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Thorax 68:315-321 doi:10.1136/thoraxjnl-2012-202536
  • Acute lung injury
  • Original article

Proteolytic cleavage of elafin by 20S proteasome may contribute to inflammation in acute lung injury

  1. Clifford C Taggart1
  1. 1Centre for Infection and Immunity, School of Medicine, Dentistry and Biomedical Sciences, Queen's University Belfast, Belfast, Northern Ireland, UK
  2. 2Laboratory of Biochemistry, National Heart, Lung, and Blood Institute, National Institutes of Health, Bethesda, Maryland, USA
  3. 3Institute of Cellular Medicine, University of Newcastle, Newcastle, UK
  1. Correspondence to Professor Clifford Taggart, Centre for Infection and Immunity, School of Medicine, Dentistry and Biomedical Sciences, Queen's University Belfast, Health Sciences Building, 97 Lisburn Road, Belfast, Northern Ireland BT9 7BL, UK; c.taggart{at}qub.ac.uk
  • Received 6 August 2012
  • Revised 14 November 2012
  • Accepted 22 November 2012
  • Published Online First 14 December 2012

Abstract

Rationale We hypothesise that elafin levels in acute lung injury (ALI) decrease over time due, in part, to proteolytic degradation as observed in other lung diseases.

Objectives The aim of this study was to characterise temporal changes in elafin concentration in patients with ALI and to evaluate whether a decrease in elafin levels is due to elevated protease activity.

Methods Bronchoalveolar lavage fluid (BALF) was obtained from patients with ALI within 48 h of onset of ALI (day 0), at day 3 and at day 7. Elafin levels were quantified by ELISA. Elafin susceptibility to proteolytic cleavage by ALI BALF was assessed by Western blot and by high-performance liquid chromatography–mass spectrometry.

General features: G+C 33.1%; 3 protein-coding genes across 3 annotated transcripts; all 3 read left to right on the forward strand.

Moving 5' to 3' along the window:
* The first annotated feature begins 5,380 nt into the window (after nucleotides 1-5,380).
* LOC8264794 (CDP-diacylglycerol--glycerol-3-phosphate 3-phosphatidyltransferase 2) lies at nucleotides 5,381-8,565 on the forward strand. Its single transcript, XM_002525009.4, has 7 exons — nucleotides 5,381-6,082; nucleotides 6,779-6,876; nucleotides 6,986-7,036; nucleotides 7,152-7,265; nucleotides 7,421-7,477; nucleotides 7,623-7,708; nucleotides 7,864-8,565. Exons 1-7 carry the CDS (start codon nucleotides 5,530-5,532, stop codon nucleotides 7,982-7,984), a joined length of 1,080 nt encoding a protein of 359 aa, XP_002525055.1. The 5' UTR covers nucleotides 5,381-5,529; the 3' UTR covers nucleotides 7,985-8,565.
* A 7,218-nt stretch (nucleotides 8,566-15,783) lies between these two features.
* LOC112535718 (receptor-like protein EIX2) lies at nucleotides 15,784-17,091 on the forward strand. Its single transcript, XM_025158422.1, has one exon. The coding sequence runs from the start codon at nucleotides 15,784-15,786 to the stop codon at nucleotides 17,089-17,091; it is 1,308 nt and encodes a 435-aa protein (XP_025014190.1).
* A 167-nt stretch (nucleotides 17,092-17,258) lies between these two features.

Measurements and main results Elafin levels were found to be significantly increased at the onset of ALI compared with healthy volunteers and fell significantly by day 7 compared with day 0. In contrast, levels of secretory leukocyte protease inhibitor did not decrease over time. This decrease in elafin was due to cleavage by the 20S proteasome which was significantly increased in ALI BALF. Incubation of ALI BALF with the proteasome inhibitor epoxomicin confirmed that 20S proteasome protease activity was responsible for proteolytic cleavage of elafin, resulting in diminished anti-elastase activity. In addition, free neutrophil elastase activity significantly increased in ALI BALF from day 0 to day 7.

Conclusions Elafin concentrations fall within the pulmonary compartment over the course of ALI as a result of proteolytic degradation. This loss of elafin may predispose people, in part, to excessive inflammation in ALI.